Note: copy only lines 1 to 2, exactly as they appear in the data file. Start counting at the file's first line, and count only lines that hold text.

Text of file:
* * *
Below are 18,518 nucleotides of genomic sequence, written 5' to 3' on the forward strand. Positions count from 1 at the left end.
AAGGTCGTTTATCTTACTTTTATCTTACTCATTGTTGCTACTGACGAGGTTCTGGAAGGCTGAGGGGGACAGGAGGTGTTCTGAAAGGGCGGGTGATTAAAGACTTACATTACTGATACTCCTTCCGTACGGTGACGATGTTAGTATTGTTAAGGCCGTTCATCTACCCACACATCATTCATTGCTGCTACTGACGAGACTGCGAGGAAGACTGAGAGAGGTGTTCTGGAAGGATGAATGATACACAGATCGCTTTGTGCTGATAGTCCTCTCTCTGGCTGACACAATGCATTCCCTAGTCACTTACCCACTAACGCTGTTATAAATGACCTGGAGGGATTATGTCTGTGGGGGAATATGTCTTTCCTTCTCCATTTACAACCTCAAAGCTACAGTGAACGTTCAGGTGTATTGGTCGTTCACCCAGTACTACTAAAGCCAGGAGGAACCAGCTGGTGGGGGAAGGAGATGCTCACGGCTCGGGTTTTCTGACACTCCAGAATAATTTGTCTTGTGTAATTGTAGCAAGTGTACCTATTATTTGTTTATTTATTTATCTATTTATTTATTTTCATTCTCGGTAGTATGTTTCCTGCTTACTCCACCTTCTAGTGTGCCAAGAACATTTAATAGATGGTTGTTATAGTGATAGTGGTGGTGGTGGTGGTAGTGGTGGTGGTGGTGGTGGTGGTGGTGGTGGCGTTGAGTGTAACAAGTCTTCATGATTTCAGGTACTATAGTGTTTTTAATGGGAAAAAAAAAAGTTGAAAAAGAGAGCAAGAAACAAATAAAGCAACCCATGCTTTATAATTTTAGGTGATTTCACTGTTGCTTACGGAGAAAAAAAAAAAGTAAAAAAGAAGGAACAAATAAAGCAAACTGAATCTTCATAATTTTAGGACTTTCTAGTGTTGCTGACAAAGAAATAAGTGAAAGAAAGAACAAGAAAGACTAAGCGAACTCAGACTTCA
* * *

Below are 18,518 nucleotides of genomic sequence, written 5' to 3' on the forward strand. Positions count from 1 at the left end.
AAGGTCGTTTATCTTACTTTTATCTTACTCATTGTTGCTACTGACGAGGTTCTGGAAGGCTGAGGGGGACAGGAGGTGTTCTGAAAGGGCGGGTGATTAAAGACTTACATTACTGATACTCCTTCCGTACGGTGACGATGTTAGTATTGTTAAGGCCGTTCATCTACCCACACATCATTCATTGCTGCTACTGACGAGACTGCGAGGAAGACTGAGAGAGGTGTTCTGGAAGGATGAATGATACACAGATCGCTTTGTGCTGATAGTCCTCTCTCTGGCTGACACAATGCATTCCCTAGTCACTTACCCACTAACGCTGTTATAAATGACCTGGAGGGATTATGTCTGTGGGGGAATATGTCTTTCCTTCTCCATTTACAACCTCAAAGCTACAGTGAACGTTCAGGTGTATTGGTCGTTCACCCAGTACTACTAAAGCCAGGAGGAACCAGCTGGTGGGGGAAGGAGATGCTCACGGCTCGGGTTTTCTGACACTCCAGAATAATTTGTCTTGTGTAATTGTAGCAAGTGTACCTATTATTTGTTTATTTATTTATCTATTTATTTATTTTCATTCTCGGTAGTATGTTTCCTGCTTACTCCACCTTCTAGTGTGCCAAGAACATTTAATAGATGGTTGTTATAGTGATAGTGGTGGTGGTGGTGGTAGTGGTGGTGGTGGTGGTGGTGGTGGTGGTGGCGTTGAGTGTAACAAGTCTTCATGATTTCAGGTACTATAGTGTTTTTAATGGGAAAAAAAAAAGTTGAAAAAGAGAGCAAGAAACAAATAAAGCAACCCATGCTTTATAATTTTAGGTGATTTCACTGTTGCTTACGGAGAAAAAAAAAAAGTAAAAAAGAAGGAACAAATAAAGCAAACTGAATCTTCATAATTTTAGGACTTTCTAGTGTTGCTGACAAAGAAATAAGTGAAAGAAAGAACAAGAAAGACTAAGCGAACTCAGACTTCA